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2. Though not obvious to us,
4, 5. Answer not--that is, approvingly by like folly.
5. Answer--by reproof.
6. A fool fails by folly as surely as if he were maimed.
7. legs . . . equal--or, "take away the legs," or "the legs . . . are weak." In any case the idea is that they are the occasion of an awkwardness, such as the fool shows in using a parable or proverb (see Introduction; Pr 17:7).
8. A stone, bound in a sling, is useless; so honor, conferred on a fool, is thrown away.
9. As vexatious and unmanageable as a thorn in a drunkard's hand is a parable to a fool. He will be as apt to misuse is as to use it rightly.
10. Various versions of this are proposed (compare
Margin). Better perhaps--"Much He injures (or literally,
"wounds") all who reward," &c., that is, society is injured by
encouraging evil men.
11. returneth . . . folly--Though disgusting to others, the fool delights in his folly.
12. The self-conceited are taught with more difficulty than the stupid.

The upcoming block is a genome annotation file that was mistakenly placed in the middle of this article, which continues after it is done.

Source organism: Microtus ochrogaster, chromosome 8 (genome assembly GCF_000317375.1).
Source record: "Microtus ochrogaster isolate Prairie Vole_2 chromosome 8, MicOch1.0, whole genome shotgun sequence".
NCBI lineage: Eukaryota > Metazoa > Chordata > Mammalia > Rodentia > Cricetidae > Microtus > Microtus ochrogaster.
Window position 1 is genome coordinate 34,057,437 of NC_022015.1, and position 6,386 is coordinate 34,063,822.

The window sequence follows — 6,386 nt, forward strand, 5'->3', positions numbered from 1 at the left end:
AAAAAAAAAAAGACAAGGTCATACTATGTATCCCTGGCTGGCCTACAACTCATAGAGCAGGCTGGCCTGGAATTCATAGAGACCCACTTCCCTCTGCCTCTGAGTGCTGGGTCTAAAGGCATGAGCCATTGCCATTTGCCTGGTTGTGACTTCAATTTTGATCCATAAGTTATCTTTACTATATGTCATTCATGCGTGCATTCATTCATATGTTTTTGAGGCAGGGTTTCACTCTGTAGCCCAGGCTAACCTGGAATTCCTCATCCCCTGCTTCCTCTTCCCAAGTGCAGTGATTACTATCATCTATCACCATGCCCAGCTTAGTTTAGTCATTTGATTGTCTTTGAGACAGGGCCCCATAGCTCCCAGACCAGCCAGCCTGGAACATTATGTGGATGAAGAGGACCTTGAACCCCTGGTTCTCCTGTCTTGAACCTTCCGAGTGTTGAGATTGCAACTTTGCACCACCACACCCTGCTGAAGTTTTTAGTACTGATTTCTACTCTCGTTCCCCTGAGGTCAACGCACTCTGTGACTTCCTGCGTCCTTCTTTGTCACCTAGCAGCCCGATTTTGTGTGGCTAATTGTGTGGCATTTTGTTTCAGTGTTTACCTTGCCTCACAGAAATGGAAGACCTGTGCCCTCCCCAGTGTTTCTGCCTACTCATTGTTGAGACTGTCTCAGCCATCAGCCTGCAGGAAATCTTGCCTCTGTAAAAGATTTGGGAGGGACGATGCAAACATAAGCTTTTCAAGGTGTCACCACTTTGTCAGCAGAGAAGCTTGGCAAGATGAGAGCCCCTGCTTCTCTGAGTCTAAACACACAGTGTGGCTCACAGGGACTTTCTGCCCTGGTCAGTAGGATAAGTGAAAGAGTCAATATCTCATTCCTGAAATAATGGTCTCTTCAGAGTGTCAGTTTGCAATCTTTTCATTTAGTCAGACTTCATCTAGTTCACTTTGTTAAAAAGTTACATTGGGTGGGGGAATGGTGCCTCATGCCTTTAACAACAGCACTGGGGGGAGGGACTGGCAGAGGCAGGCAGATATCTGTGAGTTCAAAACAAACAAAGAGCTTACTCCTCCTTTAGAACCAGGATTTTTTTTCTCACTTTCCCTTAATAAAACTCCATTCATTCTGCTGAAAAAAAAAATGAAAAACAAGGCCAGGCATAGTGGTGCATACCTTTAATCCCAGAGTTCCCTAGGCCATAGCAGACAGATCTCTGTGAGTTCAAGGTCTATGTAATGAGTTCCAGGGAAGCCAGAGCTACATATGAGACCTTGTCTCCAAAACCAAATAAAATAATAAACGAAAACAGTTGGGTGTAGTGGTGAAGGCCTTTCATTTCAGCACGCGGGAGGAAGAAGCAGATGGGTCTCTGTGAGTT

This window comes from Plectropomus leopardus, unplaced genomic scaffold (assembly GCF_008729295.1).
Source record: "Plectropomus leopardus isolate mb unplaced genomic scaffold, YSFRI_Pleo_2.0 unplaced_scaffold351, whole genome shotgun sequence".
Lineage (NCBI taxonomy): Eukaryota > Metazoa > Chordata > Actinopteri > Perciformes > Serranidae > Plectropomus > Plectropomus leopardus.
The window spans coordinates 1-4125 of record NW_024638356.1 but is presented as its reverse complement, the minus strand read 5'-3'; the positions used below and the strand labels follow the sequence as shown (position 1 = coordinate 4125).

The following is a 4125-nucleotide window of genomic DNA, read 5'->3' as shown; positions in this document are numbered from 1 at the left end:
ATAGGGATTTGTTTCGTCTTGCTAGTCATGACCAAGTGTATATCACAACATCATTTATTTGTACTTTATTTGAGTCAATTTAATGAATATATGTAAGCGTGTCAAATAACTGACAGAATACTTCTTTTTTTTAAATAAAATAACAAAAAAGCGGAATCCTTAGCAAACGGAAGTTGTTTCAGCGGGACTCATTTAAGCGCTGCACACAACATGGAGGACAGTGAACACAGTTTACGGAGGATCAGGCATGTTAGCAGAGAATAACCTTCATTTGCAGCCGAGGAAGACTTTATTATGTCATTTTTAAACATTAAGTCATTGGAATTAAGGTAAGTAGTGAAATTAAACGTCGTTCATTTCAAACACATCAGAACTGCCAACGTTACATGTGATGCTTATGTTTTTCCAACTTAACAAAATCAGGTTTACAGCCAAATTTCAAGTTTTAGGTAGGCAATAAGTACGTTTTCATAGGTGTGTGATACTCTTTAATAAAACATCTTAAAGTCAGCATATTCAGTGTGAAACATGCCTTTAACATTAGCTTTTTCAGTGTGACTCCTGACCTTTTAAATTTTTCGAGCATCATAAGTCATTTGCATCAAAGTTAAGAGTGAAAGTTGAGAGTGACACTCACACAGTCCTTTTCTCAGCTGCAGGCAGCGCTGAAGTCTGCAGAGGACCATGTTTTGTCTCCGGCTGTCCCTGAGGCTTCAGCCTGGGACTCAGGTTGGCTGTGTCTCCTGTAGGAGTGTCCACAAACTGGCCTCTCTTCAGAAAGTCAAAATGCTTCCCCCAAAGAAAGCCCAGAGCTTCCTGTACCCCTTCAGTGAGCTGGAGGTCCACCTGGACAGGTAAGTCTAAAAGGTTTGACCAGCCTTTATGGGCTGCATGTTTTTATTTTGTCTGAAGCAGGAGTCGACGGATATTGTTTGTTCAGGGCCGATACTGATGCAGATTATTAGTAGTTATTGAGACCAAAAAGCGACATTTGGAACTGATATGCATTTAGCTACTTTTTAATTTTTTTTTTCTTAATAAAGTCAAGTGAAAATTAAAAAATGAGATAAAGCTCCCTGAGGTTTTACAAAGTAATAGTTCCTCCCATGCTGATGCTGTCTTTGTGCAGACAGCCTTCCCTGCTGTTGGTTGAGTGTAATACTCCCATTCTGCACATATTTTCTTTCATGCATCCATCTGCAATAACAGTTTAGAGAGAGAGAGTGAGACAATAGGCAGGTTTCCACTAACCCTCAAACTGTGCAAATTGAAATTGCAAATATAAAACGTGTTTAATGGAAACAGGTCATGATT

13. (Compare Pr 22:13).
14. (Compare Pr 6:10; 24:33).
15. (Compare Pr 19:24).
16. The thoughtless being ignorant of their ignorance are conceited.
17. meddleth--as in Pr 20:19; 24:21; as either holding a dog by the ears or letting him go involves danger, so success in another man's strife or failure involves a useless risk of reputation, does no good, and may do us harm.
18, 19. Such are reckless of results.
20, 21. The talebearers foster (Pr 16:28), and the contentious excite, strife.
22. (Compare Pr 18:8).
23. Warm professions can no more give value to insincerity than silver coating to rude earthenware.
24. dissembleth--though an unusual sense of the word (compare Margin), is allowable, and better suits the context, which sets forth hypocrisy.